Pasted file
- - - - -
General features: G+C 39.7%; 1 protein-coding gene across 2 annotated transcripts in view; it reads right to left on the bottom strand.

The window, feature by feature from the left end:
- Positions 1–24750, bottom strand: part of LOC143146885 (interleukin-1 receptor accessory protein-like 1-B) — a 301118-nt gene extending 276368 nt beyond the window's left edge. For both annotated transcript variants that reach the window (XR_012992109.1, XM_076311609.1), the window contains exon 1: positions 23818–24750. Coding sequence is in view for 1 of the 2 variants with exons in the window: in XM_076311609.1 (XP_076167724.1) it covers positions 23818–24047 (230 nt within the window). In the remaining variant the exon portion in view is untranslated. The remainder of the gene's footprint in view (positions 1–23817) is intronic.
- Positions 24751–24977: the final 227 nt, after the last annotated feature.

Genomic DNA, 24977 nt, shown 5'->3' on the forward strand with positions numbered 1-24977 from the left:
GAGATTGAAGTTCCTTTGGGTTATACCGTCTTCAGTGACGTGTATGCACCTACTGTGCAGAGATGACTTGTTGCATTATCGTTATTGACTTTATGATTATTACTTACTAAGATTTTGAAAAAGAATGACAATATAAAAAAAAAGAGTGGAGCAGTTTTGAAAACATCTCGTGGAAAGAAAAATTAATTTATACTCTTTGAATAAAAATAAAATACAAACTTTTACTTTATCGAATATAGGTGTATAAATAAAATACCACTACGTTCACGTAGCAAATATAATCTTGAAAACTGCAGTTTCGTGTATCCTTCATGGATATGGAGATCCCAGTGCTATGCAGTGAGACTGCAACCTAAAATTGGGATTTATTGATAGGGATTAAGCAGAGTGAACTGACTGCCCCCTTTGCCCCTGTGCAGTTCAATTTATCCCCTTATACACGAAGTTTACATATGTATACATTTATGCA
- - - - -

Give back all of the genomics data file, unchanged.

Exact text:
General features: G+C 39.7%; 1 protein-coding gene across 2 annotated transcripts in view; it reads right to left on the bottom strand.

The window, feature by feature from the left end:
- Positions 1–24750, bottom strand: part of LOC143146885 (interleukin-1 receptor accessory protein-like 1-B) — a 301118-nt gene extending 276368 nt beyond the window's left edge. For both annotated transcript variants that reach the window (XR_012992109.1, XM_076311609.1), the window contains exon 1: positions 23818–24750. Coding sequence is in view for 1 of the 2 variants with exons in the window: in XM_076311609.1 (XP_076167724.1) it covers positions 23818–24047 (230 nt within the window). In the remaining variant the exon portion in view is untranslated. The remainder of the gene's footprint in view (positions 1–23817) is intronic.
- Positions 24751–24977: the final 227 nt, after the last annotated feature.

Genomic DNA, 24977 nt, shown 5'->3' on the forward strand with positions numbered 1-24977 from the left:
GAGATTGAAGTTCCTTTGGGTTATACCGTCTTCAGTGACGTGTATGCACCTACTGTGCAGAGATGACTTGTTGCATTATCGTTATTGACTTTATGATTATTACTTACTAAGATTTTGAAAAAGAATGACAATATAAAAAAAAAGAGTGGAGCAGTTTTGAAAACATCTCGTGGAAAGAAAAATTAATTTATACTCTTTGAATAAAAATAAAATACAAACTTTTACTTTATCGAATATAGGTGTATAAATAAAATACCACTACGTTCACGTAGCAAATATAATCTTGAAAACTGCAGTTTCGTGTATCCTTCATGGATATGGAGATCCCAGTGCTATGCAGTGAGACTGCAACCTAAAATTGGGATTTATTGATAGGGATTAAGCAGAGTGAACTGACTGCCCCCTTTGCCCCTGTGCAGTTCAATTTATCCCCTTATACACGAAGTTTACATATGTATACATTTATGCA